Software vulnerabilities are weaknesses that can either cause an accidental system failure or be intentionally exploited. On-Demand Scanning allows you to manually scan container images for vulnerabilities.
This page describes manual scanning with On-Demand Scanning. If you want to learn about automatic scanning see the vulnerability scanning documentation.
With On-Demand Scanning you can scan container images locally on your computer, in
Container Registry, or in Artifact Registry, using the
This gives you the flexibility to customize your CI/CD pipeline, depending on
when you need to access the vulnerability results. See
pricing to learn more about the costs associated
with scanning container images.
On-Demand Scanning supports package vulnerability scanning for Linux distributions and obtains CVE data from the following sources:
- National Vulnerability Database
- Red Hat Enterprise Linux
- CentOS - Red Hat and CentOS share the same source of vulnerability data. Because CentOS packages are published after Red Hat packages, a fix available for a vulnerability in Red Hat may take some time to also be available for CentOS.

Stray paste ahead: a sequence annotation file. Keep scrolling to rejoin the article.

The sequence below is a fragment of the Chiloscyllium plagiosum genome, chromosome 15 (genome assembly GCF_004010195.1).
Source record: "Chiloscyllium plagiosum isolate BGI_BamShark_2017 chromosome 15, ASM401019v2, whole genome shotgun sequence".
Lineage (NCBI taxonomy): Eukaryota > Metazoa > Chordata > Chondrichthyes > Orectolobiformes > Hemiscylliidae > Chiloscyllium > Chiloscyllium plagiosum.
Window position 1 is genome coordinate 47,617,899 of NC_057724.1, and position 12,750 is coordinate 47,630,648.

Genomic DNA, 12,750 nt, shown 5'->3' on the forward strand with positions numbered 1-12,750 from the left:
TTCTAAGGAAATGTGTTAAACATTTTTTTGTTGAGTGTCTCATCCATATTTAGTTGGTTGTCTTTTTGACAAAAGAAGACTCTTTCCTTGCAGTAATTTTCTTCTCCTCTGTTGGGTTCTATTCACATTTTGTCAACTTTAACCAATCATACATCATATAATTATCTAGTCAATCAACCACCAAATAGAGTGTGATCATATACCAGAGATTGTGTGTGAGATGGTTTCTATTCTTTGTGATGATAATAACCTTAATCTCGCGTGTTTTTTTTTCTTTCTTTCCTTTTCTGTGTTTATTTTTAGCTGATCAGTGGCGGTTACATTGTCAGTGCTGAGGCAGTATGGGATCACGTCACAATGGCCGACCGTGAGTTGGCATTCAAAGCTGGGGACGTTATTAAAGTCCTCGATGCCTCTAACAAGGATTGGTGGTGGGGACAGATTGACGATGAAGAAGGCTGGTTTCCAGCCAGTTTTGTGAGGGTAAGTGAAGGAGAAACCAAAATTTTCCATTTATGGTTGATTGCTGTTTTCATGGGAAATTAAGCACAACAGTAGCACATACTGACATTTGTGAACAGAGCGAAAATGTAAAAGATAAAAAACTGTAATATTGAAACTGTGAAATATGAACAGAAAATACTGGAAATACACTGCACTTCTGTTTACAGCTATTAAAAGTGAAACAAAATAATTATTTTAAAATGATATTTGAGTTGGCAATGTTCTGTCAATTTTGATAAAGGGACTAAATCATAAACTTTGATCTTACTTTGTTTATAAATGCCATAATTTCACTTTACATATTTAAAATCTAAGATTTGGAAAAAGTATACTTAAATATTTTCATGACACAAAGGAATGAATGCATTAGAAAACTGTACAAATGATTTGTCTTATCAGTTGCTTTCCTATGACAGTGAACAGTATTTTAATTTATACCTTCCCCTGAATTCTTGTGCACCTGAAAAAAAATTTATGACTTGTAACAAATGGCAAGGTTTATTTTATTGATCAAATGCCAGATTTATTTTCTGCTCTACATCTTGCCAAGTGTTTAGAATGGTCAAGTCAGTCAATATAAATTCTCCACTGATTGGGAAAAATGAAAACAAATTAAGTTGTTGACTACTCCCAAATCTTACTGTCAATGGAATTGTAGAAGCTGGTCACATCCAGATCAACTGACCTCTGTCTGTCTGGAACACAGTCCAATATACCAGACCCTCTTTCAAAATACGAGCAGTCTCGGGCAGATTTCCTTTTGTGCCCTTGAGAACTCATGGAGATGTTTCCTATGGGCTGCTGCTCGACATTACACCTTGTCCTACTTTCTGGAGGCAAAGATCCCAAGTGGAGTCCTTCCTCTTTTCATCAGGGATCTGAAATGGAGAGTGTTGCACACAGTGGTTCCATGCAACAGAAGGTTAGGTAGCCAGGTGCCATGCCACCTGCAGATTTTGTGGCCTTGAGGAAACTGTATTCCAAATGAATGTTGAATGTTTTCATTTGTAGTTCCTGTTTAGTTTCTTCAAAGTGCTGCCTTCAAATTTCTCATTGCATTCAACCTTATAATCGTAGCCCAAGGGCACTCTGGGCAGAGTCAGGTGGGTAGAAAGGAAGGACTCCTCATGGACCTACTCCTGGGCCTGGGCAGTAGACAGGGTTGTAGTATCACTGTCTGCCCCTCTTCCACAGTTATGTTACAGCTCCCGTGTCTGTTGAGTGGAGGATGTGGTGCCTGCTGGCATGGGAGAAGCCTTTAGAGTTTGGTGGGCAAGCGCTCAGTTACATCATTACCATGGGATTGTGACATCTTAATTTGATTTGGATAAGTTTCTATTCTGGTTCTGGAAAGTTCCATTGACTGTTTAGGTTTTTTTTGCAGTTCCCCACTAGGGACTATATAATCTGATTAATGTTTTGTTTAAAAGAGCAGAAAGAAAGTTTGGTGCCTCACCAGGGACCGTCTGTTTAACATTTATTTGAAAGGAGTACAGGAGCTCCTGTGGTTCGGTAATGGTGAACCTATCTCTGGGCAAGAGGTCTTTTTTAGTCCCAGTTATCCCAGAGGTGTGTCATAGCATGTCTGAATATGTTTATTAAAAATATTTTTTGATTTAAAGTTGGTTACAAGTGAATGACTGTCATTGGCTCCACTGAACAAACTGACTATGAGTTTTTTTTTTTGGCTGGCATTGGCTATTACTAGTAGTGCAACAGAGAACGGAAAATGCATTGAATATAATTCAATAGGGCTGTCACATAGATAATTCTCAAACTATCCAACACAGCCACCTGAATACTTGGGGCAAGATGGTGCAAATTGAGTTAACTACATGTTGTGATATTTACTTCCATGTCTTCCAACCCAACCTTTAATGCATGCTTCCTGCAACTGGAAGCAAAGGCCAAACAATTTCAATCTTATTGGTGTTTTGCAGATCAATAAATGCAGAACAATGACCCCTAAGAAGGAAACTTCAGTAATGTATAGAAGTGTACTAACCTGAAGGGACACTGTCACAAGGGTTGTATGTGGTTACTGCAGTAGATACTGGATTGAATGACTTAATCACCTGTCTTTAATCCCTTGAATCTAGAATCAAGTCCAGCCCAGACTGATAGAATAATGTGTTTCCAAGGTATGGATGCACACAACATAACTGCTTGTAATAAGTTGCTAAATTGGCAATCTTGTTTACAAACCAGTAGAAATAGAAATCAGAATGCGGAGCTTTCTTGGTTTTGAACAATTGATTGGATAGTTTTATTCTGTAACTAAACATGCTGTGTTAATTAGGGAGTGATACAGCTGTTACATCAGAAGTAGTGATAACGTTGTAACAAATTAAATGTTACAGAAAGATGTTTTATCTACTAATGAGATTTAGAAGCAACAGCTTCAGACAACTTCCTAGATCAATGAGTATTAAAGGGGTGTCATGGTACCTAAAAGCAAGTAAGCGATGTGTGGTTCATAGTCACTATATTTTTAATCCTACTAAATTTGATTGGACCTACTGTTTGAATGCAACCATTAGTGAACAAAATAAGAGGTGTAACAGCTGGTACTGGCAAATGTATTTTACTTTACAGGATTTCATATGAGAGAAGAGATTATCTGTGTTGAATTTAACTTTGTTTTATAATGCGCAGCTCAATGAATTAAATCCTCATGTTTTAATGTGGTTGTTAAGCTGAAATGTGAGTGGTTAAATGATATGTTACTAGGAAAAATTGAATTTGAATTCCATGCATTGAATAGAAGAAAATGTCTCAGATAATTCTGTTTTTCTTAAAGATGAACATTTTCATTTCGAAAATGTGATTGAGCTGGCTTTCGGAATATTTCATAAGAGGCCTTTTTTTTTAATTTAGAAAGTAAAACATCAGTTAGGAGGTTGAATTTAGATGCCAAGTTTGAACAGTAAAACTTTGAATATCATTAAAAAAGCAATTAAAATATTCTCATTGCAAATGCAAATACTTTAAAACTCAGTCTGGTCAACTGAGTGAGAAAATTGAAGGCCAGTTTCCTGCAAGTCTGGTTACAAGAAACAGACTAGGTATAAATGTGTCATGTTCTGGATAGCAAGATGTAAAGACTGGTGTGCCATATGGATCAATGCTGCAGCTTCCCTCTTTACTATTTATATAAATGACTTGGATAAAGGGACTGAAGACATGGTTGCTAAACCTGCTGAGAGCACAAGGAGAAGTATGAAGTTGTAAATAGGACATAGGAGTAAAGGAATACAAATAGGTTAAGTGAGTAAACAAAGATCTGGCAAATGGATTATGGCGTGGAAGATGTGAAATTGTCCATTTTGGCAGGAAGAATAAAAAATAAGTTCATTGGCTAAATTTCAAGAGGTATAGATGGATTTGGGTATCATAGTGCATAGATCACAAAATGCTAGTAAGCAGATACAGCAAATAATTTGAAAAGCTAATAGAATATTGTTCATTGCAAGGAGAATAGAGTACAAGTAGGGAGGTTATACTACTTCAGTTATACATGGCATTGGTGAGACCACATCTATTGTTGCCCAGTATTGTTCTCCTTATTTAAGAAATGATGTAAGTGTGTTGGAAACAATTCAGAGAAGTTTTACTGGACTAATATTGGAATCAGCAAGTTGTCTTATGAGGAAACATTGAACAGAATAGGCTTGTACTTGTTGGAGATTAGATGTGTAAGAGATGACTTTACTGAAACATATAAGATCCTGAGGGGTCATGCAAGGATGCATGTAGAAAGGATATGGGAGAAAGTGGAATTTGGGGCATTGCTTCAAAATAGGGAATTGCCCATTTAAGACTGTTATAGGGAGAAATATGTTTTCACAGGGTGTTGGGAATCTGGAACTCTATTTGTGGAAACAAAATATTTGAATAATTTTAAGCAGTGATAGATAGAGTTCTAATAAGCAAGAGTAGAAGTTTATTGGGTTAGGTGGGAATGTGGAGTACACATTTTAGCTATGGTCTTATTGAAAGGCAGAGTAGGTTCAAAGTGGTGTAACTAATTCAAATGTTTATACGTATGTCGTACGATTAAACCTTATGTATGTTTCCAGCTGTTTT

On-Demand Scanning supports vulnerability scanning for the following OS versions:
- Debian GNU/Linux - Versions: 9, 10, 11, 12, 13
- Ubuntu - Versions: 12.04, 12.10, 13.04, 14.04, 14.10, 15.04, 15.10, 16.04, 16.10, 17.04, 17.10, 18.04, 18.10, 20.04, 20.10
- Alpine Linux - Versions: 3.3, 3.4, 3.5, 3.6, 3.7, 3.8, 3.9, 3.10, 3.11, 3.12, 3.13
- CentOS - Versions: 6, 7, 8 and minor versions
- Redhat - Versions: 6, 7, 8 and minor versions
Severity levels for vulnerabilities
On-Demand Scanning uses the following severity levels:
The severity levels are qualitative labels that reflect factors such as exploitability, scope, impact, and maturity of the vulnerability. For example, if a vulnerability enables a remote user to easily access a system and run arbitrary code without authentication or user interaction, that vulnerability would be classified as Critical.
Two types of severity are associated with each vulnerability:
Effective severity - The severity level assigned by the Linux distribution. If distribution-specific severity levels are unavailable, On-Demand Scanning uses the severity level assigned by the note provider.
For a given vulnerability, the severity derived from a calculated CVSS score might not match the effective severity. Linux distributions that assign severity levels use their own criteria to assess the specific impacts of a vulnerability on their distributions.
- Get started with On-Demand Scanning.
- Understand the differences between manual and automatic scanning